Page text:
Learning in a Laboratory Market with Random Supply and Demand
AbstractWe propose a simple adaptive learning model to study behavior in the call market. The laboratory environment features buyers and sellers who receive a new random value or cost in each period, so they must learn a strategy that maps these random draws into bids or asks. We focus on buyers' adjustment of the â€œmark-downâ€ ratio of bids relative to private value and sellers' adjustment of the corresponding â€œmark-upâ€ ratio of asks relative to private cost. The learning model involves partial adjustment of these ratios towards the ex post optimum each period. The model explains a substantial proportion of the variation in traders' strategies. Parameter estimates indicate strong recency effects and negligible autonomous trend, but strongly asymmetric response to different kinds of ex post error. The asymmetry is only slightly attenuated in â€œobservational learningâ€ from other traders' ex post errors. Simulations show that the model can account for the main systematic deviations from equilibrium predictions observed in this market institution and environment. Copyright Kluwer Academic Publishers 1999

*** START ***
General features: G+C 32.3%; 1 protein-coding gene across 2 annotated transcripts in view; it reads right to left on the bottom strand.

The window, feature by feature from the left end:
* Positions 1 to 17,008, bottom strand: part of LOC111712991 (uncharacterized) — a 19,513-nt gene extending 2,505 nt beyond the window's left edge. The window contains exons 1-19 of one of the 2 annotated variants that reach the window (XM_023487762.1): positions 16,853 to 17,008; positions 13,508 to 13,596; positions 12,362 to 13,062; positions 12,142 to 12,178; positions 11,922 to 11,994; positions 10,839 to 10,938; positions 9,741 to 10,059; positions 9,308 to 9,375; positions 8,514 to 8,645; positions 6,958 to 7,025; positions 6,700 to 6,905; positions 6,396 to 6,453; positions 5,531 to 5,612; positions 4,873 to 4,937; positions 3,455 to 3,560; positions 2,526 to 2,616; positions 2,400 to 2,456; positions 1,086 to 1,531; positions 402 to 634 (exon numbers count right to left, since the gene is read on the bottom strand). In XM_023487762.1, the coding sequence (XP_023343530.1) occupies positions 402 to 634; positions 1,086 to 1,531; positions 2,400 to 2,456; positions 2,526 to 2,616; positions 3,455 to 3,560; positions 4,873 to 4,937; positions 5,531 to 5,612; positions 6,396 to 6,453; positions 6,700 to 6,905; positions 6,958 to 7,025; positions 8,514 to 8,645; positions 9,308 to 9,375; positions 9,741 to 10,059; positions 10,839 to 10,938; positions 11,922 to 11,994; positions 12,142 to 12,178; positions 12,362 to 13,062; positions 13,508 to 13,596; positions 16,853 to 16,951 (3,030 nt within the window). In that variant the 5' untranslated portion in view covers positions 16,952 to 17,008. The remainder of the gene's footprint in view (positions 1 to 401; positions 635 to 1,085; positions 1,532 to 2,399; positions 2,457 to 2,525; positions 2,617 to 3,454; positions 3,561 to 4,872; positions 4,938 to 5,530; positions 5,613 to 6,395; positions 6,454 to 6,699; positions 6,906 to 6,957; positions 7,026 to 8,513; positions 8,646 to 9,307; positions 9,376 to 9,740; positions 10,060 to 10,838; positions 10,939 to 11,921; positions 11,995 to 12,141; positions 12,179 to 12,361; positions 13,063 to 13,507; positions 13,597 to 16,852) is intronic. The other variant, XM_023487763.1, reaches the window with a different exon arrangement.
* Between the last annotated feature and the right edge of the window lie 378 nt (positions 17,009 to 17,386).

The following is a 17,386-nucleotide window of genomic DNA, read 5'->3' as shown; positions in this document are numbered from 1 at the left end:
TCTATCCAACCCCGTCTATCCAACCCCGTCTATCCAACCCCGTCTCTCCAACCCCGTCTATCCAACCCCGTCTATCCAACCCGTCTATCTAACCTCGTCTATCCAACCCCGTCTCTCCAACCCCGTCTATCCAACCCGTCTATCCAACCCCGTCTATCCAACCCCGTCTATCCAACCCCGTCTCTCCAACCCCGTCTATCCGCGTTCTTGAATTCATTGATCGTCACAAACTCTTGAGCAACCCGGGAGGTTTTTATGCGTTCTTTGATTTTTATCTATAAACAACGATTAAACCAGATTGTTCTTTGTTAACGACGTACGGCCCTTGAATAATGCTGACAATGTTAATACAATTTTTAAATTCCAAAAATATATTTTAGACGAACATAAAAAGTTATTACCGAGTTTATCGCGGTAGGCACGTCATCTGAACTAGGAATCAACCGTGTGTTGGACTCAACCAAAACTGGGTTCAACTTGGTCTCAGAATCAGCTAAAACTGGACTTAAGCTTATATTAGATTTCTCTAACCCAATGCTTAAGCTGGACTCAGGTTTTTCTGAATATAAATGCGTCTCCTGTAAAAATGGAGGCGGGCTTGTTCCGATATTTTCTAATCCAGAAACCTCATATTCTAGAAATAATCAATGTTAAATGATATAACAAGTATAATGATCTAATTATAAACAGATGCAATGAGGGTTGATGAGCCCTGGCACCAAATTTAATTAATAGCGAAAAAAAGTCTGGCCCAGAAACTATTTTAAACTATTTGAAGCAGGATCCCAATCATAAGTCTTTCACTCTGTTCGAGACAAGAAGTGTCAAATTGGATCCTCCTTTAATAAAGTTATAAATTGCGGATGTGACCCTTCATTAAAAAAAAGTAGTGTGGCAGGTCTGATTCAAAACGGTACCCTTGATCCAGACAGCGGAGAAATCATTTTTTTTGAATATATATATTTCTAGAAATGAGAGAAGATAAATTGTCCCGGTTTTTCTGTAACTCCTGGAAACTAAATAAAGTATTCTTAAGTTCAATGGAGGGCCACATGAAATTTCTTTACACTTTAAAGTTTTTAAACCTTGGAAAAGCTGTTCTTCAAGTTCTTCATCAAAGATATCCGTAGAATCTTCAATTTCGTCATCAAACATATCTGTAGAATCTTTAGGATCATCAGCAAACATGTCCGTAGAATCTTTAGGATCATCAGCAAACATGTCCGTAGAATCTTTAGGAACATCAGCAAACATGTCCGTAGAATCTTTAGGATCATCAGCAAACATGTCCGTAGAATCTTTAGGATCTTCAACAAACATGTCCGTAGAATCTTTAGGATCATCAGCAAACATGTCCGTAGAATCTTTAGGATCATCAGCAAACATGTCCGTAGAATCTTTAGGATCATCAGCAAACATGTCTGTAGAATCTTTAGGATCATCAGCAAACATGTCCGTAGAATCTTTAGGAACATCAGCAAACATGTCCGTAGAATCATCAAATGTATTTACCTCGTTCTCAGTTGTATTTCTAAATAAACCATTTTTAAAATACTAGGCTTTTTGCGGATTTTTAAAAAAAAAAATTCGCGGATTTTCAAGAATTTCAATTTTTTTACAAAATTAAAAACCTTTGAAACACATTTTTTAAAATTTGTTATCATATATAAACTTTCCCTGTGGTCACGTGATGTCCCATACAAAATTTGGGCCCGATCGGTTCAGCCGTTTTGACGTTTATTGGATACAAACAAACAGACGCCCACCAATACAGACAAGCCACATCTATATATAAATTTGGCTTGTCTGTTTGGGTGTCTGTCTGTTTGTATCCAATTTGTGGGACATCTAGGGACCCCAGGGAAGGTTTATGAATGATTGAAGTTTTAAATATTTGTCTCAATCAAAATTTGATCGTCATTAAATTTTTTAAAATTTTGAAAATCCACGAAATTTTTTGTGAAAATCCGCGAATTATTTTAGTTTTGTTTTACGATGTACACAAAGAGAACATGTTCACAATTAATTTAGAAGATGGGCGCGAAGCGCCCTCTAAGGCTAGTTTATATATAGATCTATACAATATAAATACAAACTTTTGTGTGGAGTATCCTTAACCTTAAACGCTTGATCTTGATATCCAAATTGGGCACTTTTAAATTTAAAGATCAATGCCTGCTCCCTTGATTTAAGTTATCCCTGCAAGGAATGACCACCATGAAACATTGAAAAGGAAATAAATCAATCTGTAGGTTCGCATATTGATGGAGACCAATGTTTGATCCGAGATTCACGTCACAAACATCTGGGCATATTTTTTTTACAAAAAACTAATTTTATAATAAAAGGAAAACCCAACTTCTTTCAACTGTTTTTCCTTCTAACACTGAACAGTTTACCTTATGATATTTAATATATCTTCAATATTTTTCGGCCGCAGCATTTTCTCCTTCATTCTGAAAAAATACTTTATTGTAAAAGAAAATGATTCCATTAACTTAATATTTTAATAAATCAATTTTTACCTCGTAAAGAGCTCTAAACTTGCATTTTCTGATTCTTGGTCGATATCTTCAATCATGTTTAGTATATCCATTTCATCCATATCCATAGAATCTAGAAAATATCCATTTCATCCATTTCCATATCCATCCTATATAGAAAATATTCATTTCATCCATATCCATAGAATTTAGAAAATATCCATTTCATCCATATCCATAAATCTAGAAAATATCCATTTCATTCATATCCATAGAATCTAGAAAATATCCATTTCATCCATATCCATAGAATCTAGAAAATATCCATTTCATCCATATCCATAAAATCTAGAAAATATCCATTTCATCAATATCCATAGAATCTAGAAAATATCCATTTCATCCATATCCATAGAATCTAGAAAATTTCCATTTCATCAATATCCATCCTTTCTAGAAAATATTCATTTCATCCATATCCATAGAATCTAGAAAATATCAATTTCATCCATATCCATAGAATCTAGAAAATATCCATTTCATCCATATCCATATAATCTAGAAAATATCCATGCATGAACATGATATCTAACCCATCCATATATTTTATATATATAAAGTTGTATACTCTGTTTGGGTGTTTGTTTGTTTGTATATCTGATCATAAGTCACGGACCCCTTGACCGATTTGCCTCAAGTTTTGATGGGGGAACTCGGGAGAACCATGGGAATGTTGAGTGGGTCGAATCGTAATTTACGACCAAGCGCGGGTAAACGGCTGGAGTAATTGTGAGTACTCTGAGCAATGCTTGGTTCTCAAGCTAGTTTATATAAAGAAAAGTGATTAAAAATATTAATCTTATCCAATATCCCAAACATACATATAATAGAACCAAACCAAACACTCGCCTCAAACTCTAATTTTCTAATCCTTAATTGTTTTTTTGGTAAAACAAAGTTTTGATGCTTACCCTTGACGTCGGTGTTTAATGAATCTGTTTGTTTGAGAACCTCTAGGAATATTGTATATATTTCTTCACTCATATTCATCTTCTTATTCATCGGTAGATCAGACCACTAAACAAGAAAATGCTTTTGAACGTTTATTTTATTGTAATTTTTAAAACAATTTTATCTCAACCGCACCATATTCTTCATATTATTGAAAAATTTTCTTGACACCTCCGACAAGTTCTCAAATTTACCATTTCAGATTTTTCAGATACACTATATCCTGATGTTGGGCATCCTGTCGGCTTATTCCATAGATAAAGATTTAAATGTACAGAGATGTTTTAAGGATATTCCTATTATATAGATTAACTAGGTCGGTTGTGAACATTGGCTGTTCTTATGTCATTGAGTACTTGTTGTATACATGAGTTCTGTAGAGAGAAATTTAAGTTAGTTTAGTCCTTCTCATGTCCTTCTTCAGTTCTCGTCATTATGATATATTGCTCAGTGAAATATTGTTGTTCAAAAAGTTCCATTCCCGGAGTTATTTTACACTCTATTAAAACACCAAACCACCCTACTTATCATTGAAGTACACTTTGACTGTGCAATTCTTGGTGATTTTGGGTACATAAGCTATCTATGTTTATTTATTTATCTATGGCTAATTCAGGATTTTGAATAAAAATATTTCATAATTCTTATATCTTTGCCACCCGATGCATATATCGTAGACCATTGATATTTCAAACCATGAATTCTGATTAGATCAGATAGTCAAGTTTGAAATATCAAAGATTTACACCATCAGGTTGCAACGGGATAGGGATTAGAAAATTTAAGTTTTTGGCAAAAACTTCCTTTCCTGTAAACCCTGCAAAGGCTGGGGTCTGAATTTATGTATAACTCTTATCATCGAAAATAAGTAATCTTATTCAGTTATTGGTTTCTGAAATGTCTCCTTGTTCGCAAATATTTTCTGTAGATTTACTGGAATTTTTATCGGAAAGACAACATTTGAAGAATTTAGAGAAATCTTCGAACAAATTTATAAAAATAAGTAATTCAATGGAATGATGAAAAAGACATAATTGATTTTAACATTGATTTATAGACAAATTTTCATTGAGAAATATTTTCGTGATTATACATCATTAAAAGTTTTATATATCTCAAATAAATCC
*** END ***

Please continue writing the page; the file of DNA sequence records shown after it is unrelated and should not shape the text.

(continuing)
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Bibliographic InfoArticle provided by Springer in its journal Experimental Economics.
Volume (Year): 2 (1999)
Issue (Month): 1 (August)
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Web page: http://www.springerlink.com/link.asp?id=102888
experiment; call market; auction; bidding;
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